Just when it seemed that the pound might be able to keep its head afloat, talks of a possible leadership challenge to PM May spurred another leg lower.
The euro was also on weak footing, bogged down by protests in France over Macron’s economic reforms and likely by expectations of a less upbeat ECB statement this week.
Trade optimism continued to lift the U.S. equities and the dollar for the most part of the session but Trump’s threats of a government shutdown pared gains before the close.
- U.S. NFIB Small Business Index slipped from 107.4 to 104.8 vs. 107.3 forecast
- U.S. headline PPI up 0.1% vs. projected flat reading, 0.6% previous
- Nov. U.S. core PPI up 0.3% vs. 0.1% forecast, 0.5% previous
- U.K. Conservatives may have gathered at least 48 letters enough for no-confidence vote
- U.K. Conservative MP Bridgen: May could face leadership challenge this week
- Graham Brady reportedly set a meeting with PM May on Wed night
Leadership challenge for PM May?
As though No. 10 didn’t have enough Brexit deal troubles to fret over, Conservative MPs have another thing to add to her plate as they were said to have gathered enough letters to trigger a leadership challenge.
You see, lawmakers aren’t very happy about PM May’s decision to delay the “meaningful vote” in order to buy more time to renegotiate with EU leaders in hopes of getting the deal through parliament.
Word on Downing Street is that at least 48 leaders have submitted letters to the chairman of the 1922 committee, Graham Brady, to call for a vote of no confidence. Deputy political editor of Sky News Beth Rigby tweeted:
Confidence vote watch. I know it’s a dangerous game to play and Sir Graham is keeper of the list. But my ERG sources pretty confident now that 48 trigger been breached. Of course Sir Graham won’t announce while PM out of country – and we’ve been here before. But mood hardening
— Beth Rigby (@BethRigby) December 11, 2018
Conservative lawmaker Andrew Bridgen also told Sky News:
“We will have a confidence motion so Conservative MPs will vote whether they have confidence or not in a secret ballot at the first opportunity which I think could be tomorrow night.”
So far, Brady has yet to make an announcement and many say that he probably won’t do so until PM May is back in the country. After all, she is busy making the rounds in Brussels and Berlin in an effort to piece together a transition deal.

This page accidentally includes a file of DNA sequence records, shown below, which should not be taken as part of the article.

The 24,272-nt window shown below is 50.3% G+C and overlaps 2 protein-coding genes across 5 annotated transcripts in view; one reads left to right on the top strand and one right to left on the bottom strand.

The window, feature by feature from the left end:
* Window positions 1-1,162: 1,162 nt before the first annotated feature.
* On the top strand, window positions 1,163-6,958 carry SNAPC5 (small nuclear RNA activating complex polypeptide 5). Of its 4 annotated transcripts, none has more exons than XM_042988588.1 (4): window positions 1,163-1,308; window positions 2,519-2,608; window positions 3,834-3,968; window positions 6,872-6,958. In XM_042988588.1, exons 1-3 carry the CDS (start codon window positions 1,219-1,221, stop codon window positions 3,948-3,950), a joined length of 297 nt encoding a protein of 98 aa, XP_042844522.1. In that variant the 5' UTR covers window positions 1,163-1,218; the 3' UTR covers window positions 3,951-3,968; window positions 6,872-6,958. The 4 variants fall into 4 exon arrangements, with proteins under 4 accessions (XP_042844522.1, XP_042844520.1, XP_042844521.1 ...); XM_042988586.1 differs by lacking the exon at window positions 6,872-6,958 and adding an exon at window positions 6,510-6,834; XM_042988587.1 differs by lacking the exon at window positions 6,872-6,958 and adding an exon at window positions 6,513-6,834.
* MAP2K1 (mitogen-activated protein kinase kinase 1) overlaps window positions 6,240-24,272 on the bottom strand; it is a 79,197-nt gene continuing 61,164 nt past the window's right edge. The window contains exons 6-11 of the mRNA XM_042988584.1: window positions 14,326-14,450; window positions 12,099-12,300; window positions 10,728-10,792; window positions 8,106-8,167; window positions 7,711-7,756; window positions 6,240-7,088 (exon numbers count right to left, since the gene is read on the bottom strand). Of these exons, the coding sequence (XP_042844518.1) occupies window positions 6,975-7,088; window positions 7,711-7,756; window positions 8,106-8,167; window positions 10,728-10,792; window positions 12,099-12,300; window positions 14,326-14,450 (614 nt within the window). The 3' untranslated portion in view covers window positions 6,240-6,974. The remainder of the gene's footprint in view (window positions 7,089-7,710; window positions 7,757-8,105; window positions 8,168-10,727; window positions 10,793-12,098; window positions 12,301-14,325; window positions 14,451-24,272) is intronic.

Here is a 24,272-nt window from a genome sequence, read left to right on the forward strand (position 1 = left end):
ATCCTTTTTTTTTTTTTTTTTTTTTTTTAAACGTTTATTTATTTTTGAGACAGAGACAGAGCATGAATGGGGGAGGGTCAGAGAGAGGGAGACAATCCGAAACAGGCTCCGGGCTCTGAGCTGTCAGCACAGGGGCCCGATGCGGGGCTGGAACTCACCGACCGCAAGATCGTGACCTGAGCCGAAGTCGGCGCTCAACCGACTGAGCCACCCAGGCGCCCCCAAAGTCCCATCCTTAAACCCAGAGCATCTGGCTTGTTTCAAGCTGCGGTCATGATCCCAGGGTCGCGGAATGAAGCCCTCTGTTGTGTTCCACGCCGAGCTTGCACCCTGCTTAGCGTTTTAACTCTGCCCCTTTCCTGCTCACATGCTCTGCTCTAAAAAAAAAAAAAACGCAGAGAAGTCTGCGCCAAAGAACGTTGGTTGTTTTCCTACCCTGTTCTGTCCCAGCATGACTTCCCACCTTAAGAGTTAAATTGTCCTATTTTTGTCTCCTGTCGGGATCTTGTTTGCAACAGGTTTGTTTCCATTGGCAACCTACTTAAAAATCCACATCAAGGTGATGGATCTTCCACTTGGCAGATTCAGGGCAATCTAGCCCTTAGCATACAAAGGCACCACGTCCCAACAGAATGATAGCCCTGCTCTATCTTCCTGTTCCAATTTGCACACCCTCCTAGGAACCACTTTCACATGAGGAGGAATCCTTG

Take note, though, that Brady has set a meeting with May this Wednesday night (GMT) as BBC’s Political Editor Laura Kuenssberg mentioned:
Hearing that SirGraham Brady has asked to see the PM after #pmqs tmrw, and multiple sources, including senior tories and a cabinet minister, telling us tonight they believe the threshold of 48 letters has been reached – v unlikely to be any confirmation until tomorrow
— Laura Kuenssberg (@bbclaurak) December 11, 2018
Dip in risk-taking
The session kicked off on a positive note as risk-taking was in play during the previous trading sessions. However, equities returned some of their gains when the POTUS threatened a government shutdown if Congress doesn’t fund his border wall.
- Dow 30 index closed 53.02 points down to 24,370.24 (-0.22%)
- Nasdaq is up 11.31 points to 7,031.83 (+0.16%)
- S&P 500 index is up 0.94 points to 2,636.78 (-0.04%)
“If we don’t get what we want, one way or the other, whether it’s through you, through military, through anything you want to call, I will shut down the government.”
Major Market Mover(s):
Pound bears found another reason to push the currency to fresh lows as updates suggested that a leadership challenge is mounting for PM May.
GBP/USD slid from 1.2616 to a low of 1.2480; GBP/JPY tumbled from 142.77 to 141.67; EUR/GBP popped up to .9062; GBP/AUD fell from 1.7493 to 1.7318, and GBP/CAD is down to 1.6719.
Watch Out For:
- 11:30 pm GMT: Australia’s Westpac consumer sentiment (2.8% previous)
- 11:50 pm GMT: Japanese core machinery orders m/m (10.2% rebound eyed)
- 11:50 pm GMT: Japanese PPI y/y (drop from 2.9% to 2.4% expected)
- 4:30 am GMT: Japanese tertiary industry activity index (0.9% rebound expected after earlier 1.1% slide)